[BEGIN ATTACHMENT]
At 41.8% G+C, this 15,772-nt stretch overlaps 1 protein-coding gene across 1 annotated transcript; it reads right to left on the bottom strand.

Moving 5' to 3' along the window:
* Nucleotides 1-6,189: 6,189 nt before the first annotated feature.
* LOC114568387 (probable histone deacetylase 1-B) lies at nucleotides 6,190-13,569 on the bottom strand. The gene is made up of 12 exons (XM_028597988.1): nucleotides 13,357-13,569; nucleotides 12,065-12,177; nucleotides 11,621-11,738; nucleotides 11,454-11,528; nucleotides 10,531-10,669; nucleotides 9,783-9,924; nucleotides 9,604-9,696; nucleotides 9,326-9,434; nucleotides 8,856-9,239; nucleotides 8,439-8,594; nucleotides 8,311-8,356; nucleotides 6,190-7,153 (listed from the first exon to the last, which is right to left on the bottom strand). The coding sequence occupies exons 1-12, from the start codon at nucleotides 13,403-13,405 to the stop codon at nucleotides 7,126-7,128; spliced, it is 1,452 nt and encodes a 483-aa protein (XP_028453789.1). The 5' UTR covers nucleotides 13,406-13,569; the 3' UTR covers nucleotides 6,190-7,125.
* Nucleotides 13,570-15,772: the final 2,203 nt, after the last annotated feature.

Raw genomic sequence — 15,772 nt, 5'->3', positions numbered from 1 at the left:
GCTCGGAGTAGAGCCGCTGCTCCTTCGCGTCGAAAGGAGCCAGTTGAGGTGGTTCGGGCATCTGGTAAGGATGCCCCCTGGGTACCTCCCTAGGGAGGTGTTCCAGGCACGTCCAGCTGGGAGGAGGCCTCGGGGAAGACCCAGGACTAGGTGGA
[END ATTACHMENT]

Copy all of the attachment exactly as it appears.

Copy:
At 41.8% G+C, this 15,772-nt stretch overlaps 1 protein-coding gene across 1 annotated transcript; it reads right to left on the bottom strand.

Moving 5' to 3' along the window:
* Nucleotides 1-6,189: 6,189 nt before the first annotated feature.
* LOC114568387 (probable histone deacetylase 1-B) lies at nucleotides 6,190-13,569 on the bottom strand. The gene is made up of 12 exons (XM_028597988.1): nucleotides 13,357-13,569; nucleotides 12,065-12,177; nucleotides 11,621-11,738; nucleotides 11,454-11,528; nucleotides 10,531-10,669; nucleotides 9,783-9,924; nucleotides 9,604-9,696; nucleotides 9,326-9,434; nucleotides 8,856-9,239; nucleotides 8,439-8,594; nucleotides 8,311-8,356; nucleotides 6,190-7,153 (listed from the first exon to the last, which is right to left on the bottom strand). The coding sequence occupies exons 1-12, from the start codon at nucleotides 13,403-13,405 to the stop codon at nucleotides 7,126-7,128; spliced, it is 1,452 nt and encodes a 483-aa protein (XP_028453789.1). The 5' UTR covers nucleotides 13,406-13,569; the 3' UTR covers nucleotides 6,190-7,125.
* Nucleotides 13,570-15,772: the final 2,203 nt, after the last annotated feature.

Raw genomic sequence — 15,772 nt, 5'->3', positions numbered from 1 at the left:
GCTCGGAGTAGAGCCGCTGCTCCTTCGCGTCGAAAGGAGCCAGTTGAGGTGGTTCGGGCATCTGGTAAGGATGCCCCCTGGGTACCTCCCTAGGGAGGTGTTCCAGGCACGTCCAGCTGGGAGGAGGCCTCGGGGAAGACCCAGGACTAGGTGGA